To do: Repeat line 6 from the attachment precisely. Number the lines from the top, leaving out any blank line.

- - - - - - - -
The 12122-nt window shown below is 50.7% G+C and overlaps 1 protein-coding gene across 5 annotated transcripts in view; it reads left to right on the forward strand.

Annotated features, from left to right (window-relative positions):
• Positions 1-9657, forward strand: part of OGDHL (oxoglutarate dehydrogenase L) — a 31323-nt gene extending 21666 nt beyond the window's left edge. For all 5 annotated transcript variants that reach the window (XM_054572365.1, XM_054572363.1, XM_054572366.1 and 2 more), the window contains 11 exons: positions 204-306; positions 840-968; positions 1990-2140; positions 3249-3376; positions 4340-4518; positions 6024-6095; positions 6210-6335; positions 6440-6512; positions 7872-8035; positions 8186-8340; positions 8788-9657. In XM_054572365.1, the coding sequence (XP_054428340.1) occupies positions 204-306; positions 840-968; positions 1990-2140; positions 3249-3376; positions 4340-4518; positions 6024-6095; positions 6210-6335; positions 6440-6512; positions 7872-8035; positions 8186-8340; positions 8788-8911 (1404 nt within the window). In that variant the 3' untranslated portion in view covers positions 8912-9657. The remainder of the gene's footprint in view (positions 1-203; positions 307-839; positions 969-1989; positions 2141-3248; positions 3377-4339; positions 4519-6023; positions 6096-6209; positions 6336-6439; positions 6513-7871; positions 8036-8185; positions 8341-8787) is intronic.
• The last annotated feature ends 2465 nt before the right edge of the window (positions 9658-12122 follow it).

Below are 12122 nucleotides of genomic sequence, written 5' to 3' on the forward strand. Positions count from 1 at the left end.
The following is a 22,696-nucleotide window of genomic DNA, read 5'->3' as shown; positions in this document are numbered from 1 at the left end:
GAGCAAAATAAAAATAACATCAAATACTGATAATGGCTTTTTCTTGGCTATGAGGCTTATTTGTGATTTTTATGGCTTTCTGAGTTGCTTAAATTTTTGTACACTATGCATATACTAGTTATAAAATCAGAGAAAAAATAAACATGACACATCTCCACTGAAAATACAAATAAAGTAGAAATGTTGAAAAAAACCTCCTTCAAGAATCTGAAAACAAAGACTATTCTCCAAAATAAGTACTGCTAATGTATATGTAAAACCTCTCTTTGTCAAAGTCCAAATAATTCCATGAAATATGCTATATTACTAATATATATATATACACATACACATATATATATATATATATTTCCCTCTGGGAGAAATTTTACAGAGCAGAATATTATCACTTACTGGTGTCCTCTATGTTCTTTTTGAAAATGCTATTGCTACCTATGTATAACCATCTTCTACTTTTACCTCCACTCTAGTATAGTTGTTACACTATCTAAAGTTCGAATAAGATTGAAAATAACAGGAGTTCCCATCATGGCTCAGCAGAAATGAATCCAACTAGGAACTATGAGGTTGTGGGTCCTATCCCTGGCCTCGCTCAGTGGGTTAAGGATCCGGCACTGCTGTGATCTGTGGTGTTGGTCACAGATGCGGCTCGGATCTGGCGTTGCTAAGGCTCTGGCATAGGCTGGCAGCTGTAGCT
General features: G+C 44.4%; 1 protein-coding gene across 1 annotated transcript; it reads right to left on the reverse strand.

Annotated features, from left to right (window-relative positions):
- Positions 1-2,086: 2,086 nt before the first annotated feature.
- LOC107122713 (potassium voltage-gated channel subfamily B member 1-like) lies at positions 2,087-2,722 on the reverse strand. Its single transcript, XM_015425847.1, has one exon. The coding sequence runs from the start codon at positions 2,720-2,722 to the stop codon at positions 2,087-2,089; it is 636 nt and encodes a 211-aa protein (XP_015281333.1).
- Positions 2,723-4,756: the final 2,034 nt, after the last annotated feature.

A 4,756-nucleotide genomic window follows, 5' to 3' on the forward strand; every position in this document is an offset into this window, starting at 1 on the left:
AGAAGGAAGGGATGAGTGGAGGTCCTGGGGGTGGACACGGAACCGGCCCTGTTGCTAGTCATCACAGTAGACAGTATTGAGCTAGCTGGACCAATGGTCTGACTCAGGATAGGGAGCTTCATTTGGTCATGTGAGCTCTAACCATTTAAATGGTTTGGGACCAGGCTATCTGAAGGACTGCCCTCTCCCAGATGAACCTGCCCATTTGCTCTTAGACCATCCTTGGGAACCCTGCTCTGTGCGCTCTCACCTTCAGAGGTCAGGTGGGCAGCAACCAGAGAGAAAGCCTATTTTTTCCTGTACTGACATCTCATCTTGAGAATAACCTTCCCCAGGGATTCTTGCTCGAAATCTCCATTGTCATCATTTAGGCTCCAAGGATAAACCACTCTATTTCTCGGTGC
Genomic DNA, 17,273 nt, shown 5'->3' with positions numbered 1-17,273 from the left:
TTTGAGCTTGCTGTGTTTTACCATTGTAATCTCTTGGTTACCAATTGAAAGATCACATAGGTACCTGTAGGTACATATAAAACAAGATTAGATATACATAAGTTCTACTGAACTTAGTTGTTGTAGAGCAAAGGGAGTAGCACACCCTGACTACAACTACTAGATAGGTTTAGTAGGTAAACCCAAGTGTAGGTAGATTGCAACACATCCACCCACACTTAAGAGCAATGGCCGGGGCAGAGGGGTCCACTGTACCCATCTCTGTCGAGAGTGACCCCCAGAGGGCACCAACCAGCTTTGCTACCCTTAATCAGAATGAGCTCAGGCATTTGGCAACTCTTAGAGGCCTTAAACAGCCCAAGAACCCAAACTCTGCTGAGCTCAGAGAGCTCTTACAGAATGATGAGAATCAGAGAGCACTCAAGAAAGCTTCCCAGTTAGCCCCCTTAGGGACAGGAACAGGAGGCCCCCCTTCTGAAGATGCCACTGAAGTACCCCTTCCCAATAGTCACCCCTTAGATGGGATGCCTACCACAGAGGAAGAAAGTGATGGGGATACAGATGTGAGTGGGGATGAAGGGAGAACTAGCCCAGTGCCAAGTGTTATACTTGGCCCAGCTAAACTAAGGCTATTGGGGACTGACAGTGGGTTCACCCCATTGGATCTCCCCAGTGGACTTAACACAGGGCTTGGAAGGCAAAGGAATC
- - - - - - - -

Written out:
The following is a 22,696-nucleotide window of genomic DNA, read 5'->3' as shown; positions in this document are numbered from 1 at the left end: